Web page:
This is the third instalment of our guide to some of the delightful things you may expect to see in the Ordinary Form Mass. It's time for the Liturgy of the Word, and today we're sending all the children out into the church hall so that they can receive their own instruction, while the grown-ups get a slightly more advanced version.
This Sunday we have the story of St Peter in prison, so the little darlings are going to draw a picture of him.
St Peter in prison, by Phil Evans (age 6).
For the grown-ups we have three readings, concluding with the Gospel, and then we come to the most exciting bit of all, the homily or sermon. Settle down, now, and let's see what spiritual delights are on offer.
I think I'll turn my hearing aid off now.
Now there are three options for the homily, and you may experience any of these.
1. The Bishop's Letter. Once a month +Fred sends out a letter to be read by all parishes. Bishops are often quite intelligent people, so this may be the best option - but if you're unlucky it will be about +Fred's holiday at the seaside: "I was walking along the beach at Hunstanton, and I thought of Jesus, who also used to go to the seaside, although it was at Galilee, and they didn't have seaside rock and donkey rides."
The Sea of Galilee - no candy floss available.
More likely, the bishop will impress you with his learning. "I was reminded of the words of Chesterton, who quoted Aquinas as pointing out that St Matthew had reported Our Lord as saying 'Lo! The people have no candy floss.'..."
2. The priest makes up a homily himself. This can be very good, or it can be very bad. At least if he's reading his own words the priest won't roll his eyes and talk in a silly voice.
3. Worst of all, you may just get: "One of our parishioners, Antonia Flannery, has recently been to India for three months, helping in a hospital there, and she's going to tell us of her experiences."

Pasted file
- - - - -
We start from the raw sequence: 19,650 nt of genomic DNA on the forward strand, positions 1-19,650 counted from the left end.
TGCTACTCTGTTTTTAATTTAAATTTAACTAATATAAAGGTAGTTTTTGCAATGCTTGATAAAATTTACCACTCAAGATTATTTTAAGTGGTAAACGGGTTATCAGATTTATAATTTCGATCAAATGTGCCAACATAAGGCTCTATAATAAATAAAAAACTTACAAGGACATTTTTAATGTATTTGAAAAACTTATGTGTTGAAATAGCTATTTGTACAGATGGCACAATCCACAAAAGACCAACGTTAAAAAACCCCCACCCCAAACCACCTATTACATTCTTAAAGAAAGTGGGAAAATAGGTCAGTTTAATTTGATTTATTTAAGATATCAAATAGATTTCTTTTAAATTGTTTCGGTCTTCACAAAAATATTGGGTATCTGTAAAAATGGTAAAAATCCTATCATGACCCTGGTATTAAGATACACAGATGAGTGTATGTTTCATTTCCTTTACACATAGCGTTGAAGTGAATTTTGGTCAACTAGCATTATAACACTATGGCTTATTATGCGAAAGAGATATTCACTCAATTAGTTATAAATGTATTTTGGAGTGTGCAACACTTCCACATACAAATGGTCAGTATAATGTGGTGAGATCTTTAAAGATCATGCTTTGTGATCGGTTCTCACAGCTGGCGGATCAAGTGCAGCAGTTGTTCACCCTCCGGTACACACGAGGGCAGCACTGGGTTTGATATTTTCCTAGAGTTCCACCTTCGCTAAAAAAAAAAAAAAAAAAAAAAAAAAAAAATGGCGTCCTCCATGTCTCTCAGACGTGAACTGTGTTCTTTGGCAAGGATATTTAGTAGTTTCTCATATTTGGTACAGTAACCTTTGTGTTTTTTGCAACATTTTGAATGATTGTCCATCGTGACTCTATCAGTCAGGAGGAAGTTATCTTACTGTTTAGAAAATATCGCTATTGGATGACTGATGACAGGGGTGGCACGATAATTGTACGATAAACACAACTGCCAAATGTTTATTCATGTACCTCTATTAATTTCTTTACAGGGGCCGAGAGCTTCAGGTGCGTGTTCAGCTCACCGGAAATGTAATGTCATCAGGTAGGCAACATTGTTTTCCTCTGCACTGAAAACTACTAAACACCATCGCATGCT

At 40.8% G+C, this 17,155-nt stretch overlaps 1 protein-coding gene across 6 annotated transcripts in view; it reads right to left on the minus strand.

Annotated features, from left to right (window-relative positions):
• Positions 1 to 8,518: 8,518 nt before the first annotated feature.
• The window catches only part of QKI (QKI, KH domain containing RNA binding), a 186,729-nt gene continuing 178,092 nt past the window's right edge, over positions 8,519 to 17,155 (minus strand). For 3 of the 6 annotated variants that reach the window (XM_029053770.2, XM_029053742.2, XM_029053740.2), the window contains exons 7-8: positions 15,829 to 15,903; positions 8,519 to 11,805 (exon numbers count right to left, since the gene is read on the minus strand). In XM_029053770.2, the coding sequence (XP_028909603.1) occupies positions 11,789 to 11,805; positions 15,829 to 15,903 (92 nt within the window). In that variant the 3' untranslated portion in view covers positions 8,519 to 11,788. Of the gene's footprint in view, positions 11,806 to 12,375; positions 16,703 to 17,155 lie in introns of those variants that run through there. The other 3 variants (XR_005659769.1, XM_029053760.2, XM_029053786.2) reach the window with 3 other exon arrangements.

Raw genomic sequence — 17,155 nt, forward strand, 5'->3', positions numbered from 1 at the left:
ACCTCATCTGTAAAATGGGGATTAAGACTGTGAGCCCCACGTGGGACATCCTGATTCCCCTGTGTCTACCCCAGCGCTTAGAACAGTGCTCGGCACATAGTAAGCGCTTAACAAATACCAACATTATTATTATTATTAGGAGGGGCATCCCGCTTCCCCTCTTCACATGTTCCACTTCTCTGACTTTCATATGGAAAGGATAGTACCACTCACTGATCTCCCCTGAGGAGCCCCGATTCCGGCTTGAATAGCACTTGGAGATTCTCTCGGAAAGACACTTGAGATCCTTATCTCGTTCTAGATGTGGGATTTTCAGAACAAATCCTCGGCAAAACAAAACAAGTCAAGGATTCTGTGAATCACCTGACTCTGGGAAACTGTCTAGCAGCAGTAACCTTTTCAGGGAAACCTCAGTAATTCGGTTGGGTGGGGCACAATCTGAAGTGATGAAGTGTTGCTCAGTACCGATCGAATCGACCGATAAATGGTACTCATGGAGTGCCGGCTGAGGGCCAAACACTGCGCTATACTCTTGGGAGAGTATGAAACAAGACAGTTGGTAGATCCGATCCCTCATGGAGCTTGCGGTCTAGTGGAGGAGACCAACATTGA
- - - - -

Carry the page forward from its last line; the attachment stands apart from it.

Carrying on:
So Antonia tells you all about the hardships in Indian hospitals, where they don't have all the NHS facilities such as managers, equality and diversity coordinators, health and safety officers, etc. and have to make do with doctors and nurses.
Oh good, Antonia's going to show us her holiday snaps.
Antonia went to Mass in India, but it was in Tamil so she didn't understand much. Do NOT at this point shout out "Why didn't you go to a Latin Mass?"
All too soon, the homily is over, we say the Creed (Nicene if there's time, Apostles' if the priest thinks we're running late). There's a bit in the book about bowing when we talk about the Incarnation; don't do that, as you'll probably be the only one, and people will look at you wondering whether you've just had a heart attack.
Well, that's about it for the Liturgy of the Word, so let's welcome back the children with their pictures of St Peter in prison.
Now, Daryl, how did St Peter get out of prison? DID HE DIG A TUNNEL? No, Daryl, try again. Didn't God send someone to rescue him? OH YES I SAW THAT, IT WAS MISSION IMPOSSIBLE. ST JOHN PUT ON A RUBBER FACE MASK AND IMPERSONATED THE GUARD. No, Daryl you imbecile. You weren't paying attention.
Mission Impossible - St Andrew infiltrates the prison.
Eventually, you do get some meaningful responses from the children, and the Mass continues. More next time.